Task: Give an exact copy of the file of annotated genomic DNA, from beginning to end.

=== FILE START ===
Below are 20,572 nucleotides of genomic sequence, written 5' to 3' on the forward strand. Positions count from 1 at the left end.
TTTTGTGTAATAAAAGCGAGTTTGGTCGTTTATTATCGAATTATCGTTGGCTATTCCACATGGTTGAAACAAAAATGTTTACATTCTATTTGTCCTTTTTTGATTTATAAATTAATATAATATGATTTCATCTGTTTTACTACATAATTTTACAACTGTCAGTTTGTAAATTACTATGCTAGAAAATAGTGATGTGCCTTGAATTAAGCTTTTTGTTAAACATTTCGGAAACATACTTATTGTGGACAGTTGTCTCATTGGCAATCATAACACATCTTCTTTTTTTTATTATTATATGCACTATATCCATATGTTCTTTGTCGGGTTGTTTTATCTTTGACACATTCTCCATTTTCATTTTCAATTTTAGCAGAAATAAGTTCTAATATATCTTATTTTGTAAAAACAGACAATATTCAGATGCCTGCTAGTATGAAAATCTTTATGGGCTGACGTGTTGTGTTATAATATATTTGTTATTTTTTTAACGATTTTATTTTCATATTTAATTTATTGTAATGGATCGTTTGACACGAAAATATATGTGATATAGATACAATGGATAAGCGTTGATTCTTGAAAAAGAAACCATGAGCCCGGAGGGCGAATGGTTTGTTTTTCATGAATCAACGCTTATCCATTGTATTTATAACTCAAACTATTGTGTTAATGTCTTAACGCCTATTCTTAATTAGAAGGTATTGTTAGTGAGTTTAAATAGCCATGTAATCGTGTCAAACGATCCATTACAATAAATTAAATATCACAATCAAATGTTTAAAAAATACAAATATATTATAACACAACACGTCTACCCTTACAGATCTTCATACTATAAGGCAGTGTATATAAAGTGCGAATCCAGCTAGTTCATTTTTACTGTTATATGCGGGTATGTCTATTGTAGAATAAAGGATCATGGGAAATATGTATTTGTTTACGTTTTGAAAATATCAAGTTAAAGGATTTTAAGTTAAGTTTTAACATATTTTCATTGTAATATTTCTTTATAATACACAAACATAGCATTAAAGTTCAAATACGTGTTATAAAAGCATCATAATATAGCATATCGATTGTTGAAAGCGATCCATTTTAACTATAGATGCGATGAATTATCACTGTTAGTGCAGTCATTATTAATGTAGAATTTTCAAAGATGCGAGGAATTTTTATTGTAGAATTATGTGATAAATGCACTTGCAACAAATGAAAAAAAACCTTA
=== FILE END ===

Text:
Below are 20,572 nucleotides of genomic sequence, written 5' to 3' on the forward strand. Positions count from 1 at the left end.
TTTTGTGTAATAAAAGCGAGTTTGGTCGTTTATTATCGAATTATCGTTGGCTATTCCACATGGTTGAAACAAAAATGTTTACATTCTATTTGTCCTTTTTTGATTTATAAATTAATATAATATGATTTCATCTGTTTTACTACATAATTTTACAACTGTCAGTTTGTAAATTACTATGCTAGAAAATAGTGATGTGCCTTGAATTAAGCTTTTTGTTAAACATTTCGGAAACATACTTATTGTGGACAGTTGTCTCATTGGCAATCATAACACATCTTCTTTTTTTTATTATTATATGCACTATATCCATATGTTCTTTGTCGGGTTGTTTTATCTTTGACACATTCTCCATTTTCATTTTCAATTTTAGCAGAAATAAGTTCTAATATATCTTATTTTGTAAAAACAGACAATATTCAGATGCCTGCTAGTATGAAAATCTTTATGGGCTGACGTGTTGTGTTATAATATATTTGTTATTTTTTTAACGATTTTATTTTCATATTTAATTTATTGTAATGGATCGTTTGACACGAAAATATATGTGATATAGATACAATGGATAAGCGTTGATTCTTGAAAAAGAAACCATGAGCCCGGAGGGCGAATGGTTTGTTTTTCATGAATCAACGCTTATCCATTGTATTTATAACTCAAACTATTGTGTTAATGTCTTAACGCCTATTCTTAATTAGAAGGTATTGTTAGTGAGTTTAAATAGCCATGTAATCGTGTCAAACGATCCATTACAATAAATTAAATATCACAATCAAATGTTTAAAAAATACAAATATATTATAACACAACACGTCTACCCTTACAGATCTTCATACTATAAGGCAGTGTATATAAAGTGCGAATCCAGCTAGTTCATTTTTACTGTTATATGCGGGTATGTCTATTGTAGAATAAAGGATCATGGGAAATATGTATTTGTTTACGTTTTGAAAATATCAAGTTAAAGGATTTTAAGTTAAGTTTTAACATATTTTCATTGTAATATTTCTTTATAATACACAAACATAGCATTAAAGTTCAAATACGTGTTATAAAAGCATCATAATATAGCATATCGATTGTTGAAAGCGATCCATTTTAACTATAGATGCGATGAATTATCACTGTTAGTGCAGTCATTATTAATGTAGAATTTTCAAAGATGCGAGGAATTTTTATTGTAGAATTATGTGATAAATGCACTTGCAACAAATGAAAAAAAACCTTA